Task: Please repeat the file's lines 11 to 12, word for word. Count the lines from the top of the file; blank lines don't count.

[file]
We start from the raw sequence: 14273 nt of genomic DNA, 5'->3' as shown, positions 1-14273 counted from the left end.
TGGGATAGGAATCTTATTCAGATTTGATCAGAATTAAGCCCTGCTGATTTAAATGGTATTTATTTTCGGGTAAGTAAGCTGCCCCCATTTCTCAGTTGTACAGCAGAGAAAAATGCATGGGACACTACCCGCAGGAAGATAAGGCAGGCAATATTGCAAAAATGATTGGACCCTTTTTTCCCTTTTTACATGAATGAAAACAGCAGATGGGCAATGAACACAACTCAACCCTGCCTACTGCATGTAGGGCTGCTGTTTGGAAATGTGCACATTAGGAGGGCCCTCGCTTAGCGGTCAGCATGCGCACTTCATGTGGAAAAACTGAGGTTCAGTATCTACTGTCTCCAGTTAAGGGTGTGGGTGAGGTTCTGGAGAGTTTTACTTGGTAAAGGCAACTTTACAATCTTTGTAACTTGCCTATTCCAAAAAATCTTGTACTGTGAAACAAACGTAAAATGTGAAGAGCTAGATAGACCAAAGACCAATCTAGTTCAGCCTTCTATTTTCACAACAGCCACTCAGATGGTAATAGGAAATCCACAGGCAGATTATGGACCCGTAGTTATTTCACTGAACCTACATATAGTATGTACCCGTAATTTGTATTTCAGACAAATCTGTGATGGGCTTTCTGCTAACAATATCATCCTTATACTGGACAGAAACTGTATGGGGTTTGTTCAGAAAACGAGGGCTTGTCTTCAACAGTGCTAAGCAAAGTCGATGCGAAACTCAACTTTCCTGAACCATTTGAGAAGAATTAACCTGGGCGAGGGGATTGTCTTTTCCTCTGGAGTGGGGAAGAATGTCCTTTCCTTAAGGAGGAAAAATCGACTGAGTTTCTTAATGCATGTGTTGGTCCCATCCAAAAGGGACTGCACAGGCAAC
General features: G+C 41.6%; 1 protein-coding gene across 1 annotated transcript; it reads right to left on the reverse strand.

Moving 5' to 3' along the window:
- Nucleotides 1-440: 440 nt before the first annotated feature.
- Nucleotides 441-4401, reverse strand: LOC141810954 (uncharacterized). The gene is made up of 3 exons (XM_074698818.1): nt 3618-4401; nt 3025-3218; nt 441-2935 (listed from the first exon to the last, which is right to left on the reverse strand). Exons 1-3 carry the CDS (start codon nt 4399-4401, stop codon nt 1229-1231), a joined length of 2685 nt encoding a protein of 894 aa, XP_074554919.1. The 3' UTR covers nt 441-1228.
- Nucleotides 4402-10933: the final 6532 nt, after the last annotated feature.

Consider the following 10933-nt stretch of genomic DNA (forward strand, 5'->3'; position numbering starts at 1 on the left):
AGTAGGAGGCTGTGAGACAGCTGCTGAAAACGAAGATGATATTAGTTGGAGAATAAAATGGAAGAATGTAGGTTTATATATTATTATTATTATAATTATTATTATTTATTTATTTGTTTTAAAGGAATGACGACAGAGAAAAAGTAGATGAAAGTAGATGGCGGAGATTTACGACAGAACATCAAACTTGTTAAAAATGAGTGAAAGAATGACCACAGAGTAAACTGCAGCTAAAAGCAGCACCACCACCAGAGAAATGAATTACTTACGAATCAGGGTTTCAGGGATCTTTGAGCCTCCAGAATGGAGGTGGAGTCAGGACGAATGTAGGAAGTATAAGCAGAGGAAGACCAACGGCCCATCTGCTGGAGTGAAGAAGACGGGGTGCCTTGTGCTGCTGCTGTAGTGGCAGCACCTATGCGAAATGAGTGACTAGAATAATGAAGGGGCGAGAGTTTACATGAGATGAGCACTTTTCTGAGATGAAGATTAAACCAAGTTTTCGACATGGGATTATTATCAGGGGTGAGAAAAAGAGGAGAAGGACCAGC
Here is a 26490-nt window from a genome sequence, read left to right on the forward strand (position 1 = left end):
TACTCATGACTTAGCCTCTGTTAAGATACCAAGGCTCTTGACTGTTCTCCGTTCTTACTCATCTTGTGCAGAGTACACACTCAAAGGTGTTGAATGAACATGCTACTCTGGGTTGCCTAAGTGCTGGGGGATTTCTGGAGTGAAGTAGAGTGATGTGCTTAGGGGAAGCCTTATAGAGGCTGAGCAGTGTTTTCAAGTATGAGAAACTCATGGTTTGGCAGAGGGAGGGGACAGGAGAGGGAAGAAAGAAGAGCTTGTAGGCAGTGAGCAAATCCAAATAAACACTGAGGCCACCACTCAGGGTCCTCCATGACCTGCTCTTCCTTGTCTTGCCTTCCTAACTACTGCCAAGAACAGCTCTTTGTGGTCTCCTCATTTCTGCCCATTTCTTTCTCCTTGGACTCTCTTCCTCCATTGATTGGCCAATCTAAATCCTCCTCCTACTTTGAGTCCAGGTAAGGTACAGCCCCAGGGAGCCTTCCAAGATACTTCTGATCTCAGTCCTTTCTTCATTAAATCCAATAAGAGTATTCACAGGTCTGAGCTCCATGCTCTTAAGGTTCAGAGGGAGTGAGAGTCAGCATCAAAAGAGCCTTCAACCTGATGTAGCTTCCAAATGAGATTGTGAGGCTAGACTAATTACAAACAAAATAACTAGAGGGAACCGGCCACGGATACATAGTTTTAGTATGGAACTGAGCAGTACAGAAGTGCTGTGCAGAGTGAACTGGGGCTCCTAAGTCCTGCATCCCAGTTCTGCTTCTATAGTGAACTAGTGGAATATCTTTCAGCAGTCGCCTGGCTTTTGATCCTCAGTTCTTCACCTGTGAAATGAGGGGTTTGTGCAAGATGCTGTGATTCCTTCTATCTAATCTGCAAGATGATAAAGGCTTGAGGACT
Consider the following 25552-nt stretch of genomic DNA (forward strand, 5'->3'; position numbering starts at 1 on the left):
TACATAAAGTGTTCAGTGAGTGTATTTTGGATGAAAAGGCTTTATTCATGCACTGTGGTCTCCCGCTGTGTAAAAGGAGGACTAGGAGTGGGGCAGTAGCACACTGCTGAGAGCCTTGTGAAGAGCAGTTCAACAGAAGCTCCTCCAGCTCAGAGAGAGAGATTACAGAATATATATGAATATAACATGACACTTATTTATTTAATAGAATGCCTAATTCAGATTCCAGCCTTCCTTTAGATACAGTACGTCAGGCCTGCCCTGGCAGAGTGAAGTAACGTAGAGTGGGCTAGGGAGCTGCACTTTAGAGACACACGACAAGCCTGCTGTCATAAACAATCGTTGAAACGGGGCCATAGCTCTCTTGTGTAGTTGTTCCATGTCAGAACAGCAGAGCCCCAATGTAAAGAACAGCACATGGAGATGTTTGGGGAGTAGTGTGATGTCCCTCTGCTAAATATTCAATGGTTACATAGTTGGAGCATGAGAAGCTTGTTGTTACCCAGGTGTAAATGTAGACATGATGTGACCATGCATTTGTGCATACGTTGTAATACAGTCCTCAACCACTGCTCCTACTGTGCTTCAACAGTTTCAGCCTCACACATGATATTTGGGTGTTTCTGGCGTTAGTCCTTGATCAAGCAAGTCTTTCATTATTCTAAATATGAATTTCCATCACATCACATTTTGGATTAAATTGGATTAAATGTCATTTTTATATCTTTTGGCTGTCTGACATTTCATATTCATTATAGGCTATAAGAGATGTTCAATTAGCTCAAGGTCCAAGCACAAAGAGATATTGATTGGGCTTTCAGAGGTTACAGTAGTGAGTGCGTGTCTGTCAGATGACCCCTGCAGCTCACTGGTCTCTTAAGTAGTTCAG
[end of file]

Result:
TACTCATGACTTAGCCTCTGTTAAGATACCAAGGCTCTTGACTGTTCTCCGTTCTTACTCATCTTGTGCAGAGTACACACTCAAAGGTGTTGAATGAACATGCTACTCTGGGTTGCCTAAGTGCTGGGGGATTTCTGGAGTGAAGTAGAGTGATGTGCTTAGGGGAAGCCTTATAGAGGCTGAGCAGTGTTTTCAAGTATGAGAAACTCATGGTTTGGCAGAGGGAGGGGACAGGAGAGGGAAGAAAGAAGAGCTTGTAGGCAGTGAGCAAATCCAAATAAACACTGAGGCCACCACTCAGGGTCCTCCATGACCTGCTCTTCCTTGTCTTGCCTTCCTAACTACTGCCAAGAACAGCTCTTTGTGGTCTCCTCATTTCTGCCCATTTCTTTCTCCTTGGACTCTCTTCCTCCATTGATTGGCCAATCTAAATCCTCCTCCTACTTTGAGTCCAGGTAAGGTACAGCCCCAGGGAGCCTTCCAAGATACTTCTGATCTCAGTCCTTTCTTCATTAAATCCAATAAGAGTATTCACAGGTCTGAGCTCCATGCTCTTAAGGTTCAGAGGGAGTGAGAGTCAGCATCAAAAGAGCCTTCAACCTGATGTAGCTTCCAAATGAGATTGTGAGGCTAGACTAATTACAAACAAAATAACTAGAGGGAACCGGCCACGGATACATAGTTTTAGTATGGAACTGAGCAGTACAGAAGTGCTGTGCAGAGTGAACTGGGGCTCCTAAGTCCTGCATCCCAGTTCTGCTTCTATAGTGAACTAGTGGAATATCTTTCAGCAGTCGCCTGGCTTTTGATCCTCAGTTCTTCACCTGTGAAATGAGGGGTTTGTGCAAGATGCTGTGATTCCTTCTATCTAATCTGCAAGATGATAAAGGCTTGAGGACT
Consider the following 25552-nt stretch of genomic DNA (forward strand, 5'->3'; position numbering starts at 1 on the left):